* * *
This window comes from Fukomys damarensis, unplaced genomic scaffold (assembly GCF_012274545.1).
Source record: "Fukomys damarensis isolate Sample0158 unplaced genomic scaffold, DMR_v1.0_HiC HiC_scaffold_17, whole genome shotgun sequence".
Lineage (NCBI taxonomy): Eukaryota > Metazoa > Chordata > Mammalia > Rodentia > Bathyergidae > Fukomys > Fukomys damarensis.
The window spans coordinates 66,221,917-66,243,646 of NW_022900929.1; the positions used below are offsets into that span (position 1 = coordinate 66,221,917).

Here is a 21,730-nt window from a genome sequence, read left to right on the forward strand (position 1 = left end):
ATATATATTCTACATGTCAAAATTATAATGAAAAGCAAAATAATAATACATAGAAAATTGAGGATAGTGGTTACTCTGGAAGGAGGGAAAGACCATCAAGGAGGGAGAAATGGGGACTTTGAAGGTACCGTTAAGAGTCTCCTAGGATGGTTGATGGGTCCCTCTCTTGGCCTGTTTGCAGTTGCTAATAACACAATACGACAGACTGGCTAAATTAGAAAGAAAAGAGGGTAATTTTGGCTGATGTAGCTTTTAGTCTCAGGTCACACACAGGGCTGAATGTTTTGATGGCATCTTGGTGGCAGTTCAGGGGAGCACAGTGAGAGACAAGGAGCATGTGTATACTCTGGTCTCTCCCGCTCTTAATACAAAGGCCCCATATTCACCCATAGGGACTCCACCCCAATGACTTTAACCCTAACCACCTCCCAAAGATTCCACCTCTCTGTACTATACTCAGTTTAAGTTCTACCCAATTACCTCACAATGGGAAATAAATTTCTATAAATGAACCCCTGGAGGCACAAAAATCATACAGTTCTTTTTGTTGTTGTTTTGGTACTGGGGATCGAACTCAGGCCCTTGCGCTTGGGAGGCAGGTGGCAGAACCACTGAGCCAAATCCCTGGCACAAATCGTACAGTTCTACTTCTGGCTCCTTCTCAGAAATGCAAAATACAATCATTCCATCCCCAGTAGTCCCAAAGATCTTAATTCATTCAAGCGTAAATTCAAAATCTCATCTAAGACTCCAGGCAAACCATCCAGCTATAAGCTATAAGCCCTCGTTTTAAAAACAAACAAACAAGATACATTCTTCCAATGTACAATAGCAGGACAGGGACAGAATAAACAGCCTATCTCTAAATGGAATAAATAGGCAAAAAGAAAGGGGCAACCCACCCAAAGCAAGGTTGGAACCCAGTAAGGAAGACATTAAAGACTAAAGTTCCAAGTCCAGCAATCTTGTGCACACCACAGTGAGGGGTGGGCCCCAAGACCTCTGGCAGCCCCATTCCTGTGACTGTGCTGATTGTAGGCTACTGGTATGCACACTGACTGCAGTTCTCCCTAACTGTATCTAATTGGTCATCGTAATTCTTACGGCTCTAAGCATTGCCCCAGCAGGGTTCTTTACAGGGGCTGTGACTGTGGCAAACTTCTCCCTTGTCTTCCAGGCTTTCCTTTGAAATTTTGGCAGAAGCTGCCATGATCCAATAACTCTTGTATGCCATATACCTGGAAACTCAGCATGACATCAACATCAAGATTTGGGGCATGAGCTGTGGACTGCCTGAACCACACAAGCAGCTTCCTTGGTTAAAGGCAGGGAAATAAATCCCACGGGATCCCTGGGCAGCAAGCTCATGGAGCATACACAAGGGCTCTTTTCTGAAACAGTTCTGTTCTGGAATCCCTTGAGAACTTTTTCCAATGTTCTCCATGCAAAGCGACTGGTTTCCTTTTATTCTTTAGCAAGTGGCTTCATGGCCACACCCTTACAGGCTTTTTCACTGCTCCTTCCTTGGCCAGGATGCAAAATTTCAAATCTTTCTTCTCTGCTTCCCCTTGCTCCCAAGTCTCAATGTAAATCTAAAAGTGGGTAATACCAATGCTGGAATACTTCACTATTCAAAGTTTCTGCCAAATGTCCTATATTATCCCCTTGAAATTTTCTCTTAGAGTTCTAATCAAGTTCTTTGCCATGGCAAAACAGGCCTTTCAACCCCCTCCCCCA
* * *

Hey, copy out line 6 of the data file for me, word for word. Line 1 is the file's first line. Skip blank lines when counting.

ATATATATTCTACATGTCAAAATTATAATGAAAAGCAAAATAATAATACATAGAAAATTGAGGATAGTGGTTACTCTGGAAGGAGGGAAAGACCATCAAGGAGGGAGAAATGGGGACTTTGAAGGTACCGTTAAGAGTCTCCTAGGATGGTTGATGGGTCCCTCTCTTGGCCTGTTTGCAGTTGCTAATAACACAATACGACAGACTGGCTAAATTAGAAAGAAAAGAGGGTAATTTTGGCTGATGTAGCTTTTAGTCTCAGGTCACACACAGGGCTGAATGTTTTGATGGCATCTTGGTGGCAGTTCAGGGGAGCACAGTGAGAGACAAGGAGCATGTGTATACTCTGGTCTCTCCCGCTCTTAATACAAAGGCCCCATATTCACCCATAGGGACTCCACCCCAATGACTTTAACCCTAACCACCTCCCAAAGATTCCACCTCTCTGTACTATACTCAGTTTAAGTTCTACCCAATTACCTCACAATGGGAAATAAATTTCTATAAATGAACCCCTGGAGGCACAAAAATCATACAGTTCTTTTTGTTGTTGTTTTGGTACTGGGGATCGAACTCAGGCCCTTGCGCTTGGGAGGCAGGTGGCAGAACCACTGAGCCAAATCCCTGGCACAAATCGTACAGTTCTACTTCTGGCTCCTTCTCAGAAATGCAAAATACAATCATTCCATCCCCAGTAGTCCCAAAGATCTTAATTCATTCAAGCGTAAATTCAAAATCTCATCTAAGACTCCAGGCAAACCATCCAGCTATAAGCTATAAGCCCTCGTTTTAAAAACAAACAAACAAGATACATTCTTCCAATGTACAATAGCAGGACAGGGACAGAATAAACAGCCTATCTCTAAATGGAATAAATAGGCAAAAAGAAAGGGGCAACCCACCCAAAGCAAGGTTGGAACCCAGTAAGGAAGACATTAAAGACTAAAGTTCCAAGTCCAGCAATCTTGTGCACACCACAGTGAGGGGTGGGCCCCAAGACCTCTGGCAGCCCCATTCCTGTGACTGTGCTGATTGTAGGCTACTGGTATGCACACTGACTGCAGTTCTCCCTAACTGTATCTAATTGGTCATCGTAATTCTTACGGCTCTAAGCATTGCCCCAGCAGGGTTCTTTACAGGGGCTGTGACTGTGGCAAACTTCTCCCTTGTCTTCCAGGCTTTCCTTTGAAATTTTGGCAGAAGCTGCCATGATCCAATAACTCTTGTATGCCATATACCTGGAAACTCAGCATGACATCAACATCAAGATTTGGGGCATGAGCTGTGGACTGCCTGAACCACACAAGCAGCTTCCTTGGTTAAAGGCAGGGAAATAAATCCCACGGGATCCCTGGGCAGCAAGCTCATGGAGCATACACAAGGGCTCTTTTCTGAAACAGTTCTGTTCTGGAATCCCTTGAGAACTTTTTCCAATGTTCTCCATGCAAAGCGACTGGTTTCCTTTTATTCTTTAGCAAGTGGCTTCATGGCCACACCCTTACAGGCTTTTTCACTGCTCCTTCCTTGGCCAGGATGCAAAATTTCAAATCTTTCTTCTCTGCTTCCCCTTGCTCCCAAGTCTCAATGTAAATCTAAAAGTGGGTAATACCAATGCTGGAATACTTCACTATTCAAAGTTTCTGCCAAATGTCCTATATTATCCCCTTGAAATTTTCTCTTAGAGTTCTAATCAAGTTCTTTGCCATGGCAAAACAGGCCTTTCAACCCCCTCCCCCA